How do you multiply #(3x + 4)(2x + 3)#?

1 Answer
Jul 11, 2016

Answer:

#6x^2+17x+12#

Explanation:

Most simple transformations of algebraic expressions are based on a set of laws:
Commutative law of addition:
#a+b = b+a#
Associative law of addition:
#(a+b)+c = a+(b+c)#
Commutative law of multiplication:
#a*b = b*a#
Associative law of multiplication:
#(a*b) * c = a * (b*c)#
Distributive law of multiplication over addition:
#(a+b)*c = a*c+b*c#
and, derived from it and from commutative law, the second form:
#c*(a+b)=c*a+c*b#
(The distributive law is often referred to as "opening the parenthesis")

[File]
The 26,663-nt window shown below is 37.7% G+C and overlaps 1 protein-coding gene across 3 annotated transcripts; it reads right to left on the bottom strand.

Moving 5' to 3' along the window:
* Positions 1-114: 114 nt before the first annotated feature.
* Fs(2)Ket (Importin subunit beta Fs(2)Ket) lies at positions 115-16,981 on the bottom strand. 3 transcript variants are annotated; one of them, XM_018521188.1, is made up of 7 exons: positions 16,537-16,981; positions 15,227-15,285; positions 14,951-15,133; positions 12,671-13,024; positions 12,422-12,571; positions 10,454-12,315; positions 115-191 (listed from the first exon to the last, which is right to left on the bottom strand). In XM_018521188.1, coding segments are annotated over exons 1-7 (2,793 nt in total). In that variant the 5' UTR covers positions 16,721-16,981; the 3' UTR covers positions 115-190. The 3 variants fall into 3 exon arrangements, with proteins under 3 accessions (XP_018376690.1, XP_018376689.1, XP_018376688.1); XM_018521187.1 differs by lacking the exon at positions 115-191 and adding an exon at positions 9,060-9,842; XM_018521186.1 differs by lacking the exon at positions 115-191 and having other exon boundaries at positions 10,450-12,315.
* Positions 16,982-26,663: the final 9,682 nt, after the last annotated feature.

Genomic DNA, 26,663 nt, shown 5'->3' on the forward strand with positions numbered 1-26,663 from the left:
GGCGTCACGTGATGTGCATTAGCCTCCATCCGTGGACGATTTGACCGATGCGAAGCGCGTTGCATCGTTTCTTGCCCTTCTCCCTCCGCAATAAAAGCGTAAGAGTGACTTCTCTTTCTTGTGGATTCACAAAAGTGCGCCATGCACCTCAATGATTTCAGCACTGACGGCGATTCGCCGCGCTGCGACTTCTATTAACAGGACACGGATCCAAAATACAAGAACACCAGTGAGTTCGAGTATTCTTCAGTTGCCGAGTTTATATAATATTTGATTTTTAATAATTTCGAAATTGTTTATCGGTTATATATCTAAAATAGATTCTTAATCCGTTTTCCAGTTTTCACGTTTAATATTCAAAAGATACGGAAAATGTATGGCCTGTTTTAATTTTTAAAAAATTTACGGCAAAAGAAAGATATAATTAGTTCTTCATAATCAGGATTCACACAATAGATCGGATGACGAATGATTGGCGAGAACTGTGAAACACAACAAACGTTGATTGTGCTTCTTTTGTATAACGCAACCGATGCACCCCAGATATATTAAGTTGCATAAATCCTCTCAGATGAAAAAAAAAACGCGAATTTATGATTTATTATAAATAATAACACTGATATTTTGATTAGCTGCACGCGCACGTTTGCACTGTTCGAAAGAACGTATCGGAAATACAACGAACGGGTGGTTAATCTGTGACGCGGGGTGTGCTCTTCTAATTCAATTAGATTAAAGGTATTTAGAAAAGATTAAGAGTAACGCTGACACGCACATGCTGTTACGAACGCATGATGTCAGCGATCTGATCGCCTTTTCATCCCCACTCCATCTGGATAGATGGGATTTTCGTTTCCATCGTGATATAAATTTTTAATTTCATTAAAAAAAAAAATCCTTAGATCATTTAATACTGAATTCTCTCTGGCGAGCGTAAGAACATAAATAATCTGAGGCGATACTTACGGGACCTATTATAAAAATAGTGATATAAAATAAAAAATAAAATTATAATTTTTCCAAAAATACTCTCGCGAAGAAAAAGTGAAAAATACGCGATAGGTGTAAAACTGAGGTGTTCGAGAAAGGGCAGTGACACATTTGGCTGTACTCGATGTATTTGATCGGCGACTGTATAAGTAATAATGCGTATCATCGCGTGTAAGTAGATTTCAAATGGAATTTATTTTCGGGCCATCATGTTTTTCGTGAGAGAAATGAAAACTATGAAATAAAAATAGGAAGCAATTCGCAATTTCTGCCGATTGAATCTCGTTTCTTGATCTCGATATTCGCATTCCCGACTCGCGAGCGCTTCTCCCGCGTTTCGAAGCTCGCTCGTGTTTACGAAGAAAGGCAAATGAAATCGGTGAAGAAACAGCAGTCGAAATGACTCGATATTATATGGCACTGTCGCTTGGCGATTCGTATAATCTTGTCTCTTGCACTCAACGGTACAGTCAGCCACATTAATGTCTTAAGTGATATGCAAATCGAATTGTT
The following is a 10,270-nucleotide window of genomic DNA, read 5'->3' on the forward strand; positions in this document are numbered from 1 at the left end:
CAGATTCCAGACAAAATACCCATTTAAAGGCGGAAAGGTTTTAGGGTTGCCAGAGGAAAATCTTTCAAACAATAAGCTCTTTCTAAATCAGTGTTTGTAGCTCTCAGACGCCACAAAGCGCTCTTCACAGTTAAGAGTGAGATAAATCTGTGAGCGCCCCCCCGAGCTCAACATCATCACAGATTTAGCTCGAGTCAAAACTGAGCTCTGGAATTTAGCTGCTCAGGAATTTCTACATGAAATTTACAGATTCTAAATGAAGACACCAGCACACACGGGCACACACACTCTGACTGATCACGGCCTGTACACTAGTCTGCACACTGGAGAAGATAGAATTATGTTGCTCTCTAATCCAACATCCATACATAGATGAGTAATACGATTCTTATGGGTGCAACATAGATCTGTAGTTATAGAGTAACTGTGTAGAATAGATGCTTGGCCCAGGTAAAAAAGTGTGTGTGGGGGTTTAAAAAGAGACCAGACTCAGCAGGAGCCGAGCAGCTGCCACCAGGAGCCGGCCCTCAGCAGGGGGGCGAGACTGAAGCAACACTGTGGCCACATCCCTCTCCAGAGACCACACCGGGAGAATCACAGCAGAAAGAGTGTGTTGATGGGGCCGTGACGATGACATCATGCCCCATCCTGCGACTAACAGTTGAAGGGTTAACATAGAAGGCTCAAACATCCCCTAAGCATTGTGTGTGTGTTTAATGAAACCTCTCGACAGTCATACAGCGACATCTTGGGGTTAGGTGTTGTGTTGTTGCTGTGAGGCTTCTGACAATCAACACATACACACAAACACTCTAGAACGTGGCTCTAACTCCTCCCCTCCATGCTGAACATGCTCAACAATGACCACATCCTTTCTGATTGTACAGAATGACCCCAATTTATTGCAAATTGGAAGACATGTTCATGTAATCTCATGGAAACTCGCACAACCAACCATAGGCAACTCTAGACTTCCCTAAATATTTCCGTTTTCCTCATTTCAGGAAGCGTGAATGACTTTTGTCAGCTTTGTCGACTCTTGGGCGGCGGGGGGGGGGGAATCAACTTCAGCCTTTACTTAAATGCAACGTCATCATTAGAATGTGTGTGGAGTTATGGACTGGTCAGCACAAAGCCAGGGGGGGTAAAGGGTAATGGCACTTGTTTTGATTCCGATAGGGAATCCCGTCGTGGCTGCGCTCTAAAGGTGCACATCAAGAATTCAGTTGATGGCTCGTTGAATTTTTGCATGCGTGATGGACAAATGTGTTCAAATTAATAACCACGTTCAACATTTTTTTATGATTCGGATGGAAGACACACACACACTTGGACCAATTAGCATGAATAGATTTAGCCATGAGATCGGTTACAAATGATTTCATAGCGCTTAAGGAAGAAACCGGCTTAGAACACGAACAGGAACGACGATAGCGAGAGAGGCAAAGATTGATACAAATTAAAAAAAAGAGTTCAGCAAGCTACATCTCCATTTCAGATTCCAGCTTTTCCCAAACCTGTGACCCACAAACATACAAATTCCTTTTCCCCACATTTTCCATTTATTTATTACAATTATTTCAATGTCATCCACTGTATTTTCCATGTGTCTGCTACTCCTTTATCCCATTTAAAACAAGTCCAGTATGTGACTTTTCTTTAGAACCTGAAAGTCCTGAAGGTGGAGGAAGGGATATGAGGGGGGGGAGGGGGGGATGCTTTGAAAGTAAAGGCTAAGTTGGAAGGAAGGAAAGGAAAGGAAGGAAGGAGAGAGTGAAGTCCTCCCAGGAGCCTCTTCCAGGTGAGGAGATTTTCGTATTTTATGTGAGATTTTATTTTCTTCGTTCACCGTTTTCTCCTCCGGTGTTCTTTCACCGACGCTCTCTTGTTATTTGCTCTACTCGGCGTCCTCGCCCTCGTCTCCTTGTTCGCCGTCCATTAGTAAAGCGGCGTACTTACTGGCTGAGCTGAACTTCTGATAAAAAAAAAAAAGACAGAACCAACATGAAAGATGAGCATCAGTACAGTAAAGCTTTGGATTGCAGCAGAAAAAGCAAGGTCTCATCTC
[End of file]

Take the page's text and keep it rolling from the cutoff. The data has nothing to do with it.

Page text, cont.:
Also, let's recall the rule of precedence: multiplication and division should be performed first, left to right, then addition and subtraction are performed with intermediary results, also left to right.

Using the distributive law in its first form for
#a = 3x#,
#b = 4#
#c = 2x+3#
we can write:
#(3x+4)(2x+3) = 3x(2x+3) + 4(2x+3)#

The first component, using the same distributive law in its second form, is
#3x(2x+3) = 3x*2x+3x*3#
which, using the commutative and associative laws of multiplication, equals to
# = 3*2*x*x+3*3*x = 6x^2+9x#

The second component, using the same laws can be transformed into
#4(2x+3) = 4*2x+4*3 = 8x+12#

Adding together these two components in their final forms, we get:
#6x^2+9x+8x+12#

This can be simplified further using the distributive law to two elements with #x#:
#9x+8x = (9+8)x = 17x#

That results in the final form for our expression:
#6x^2+17x+12#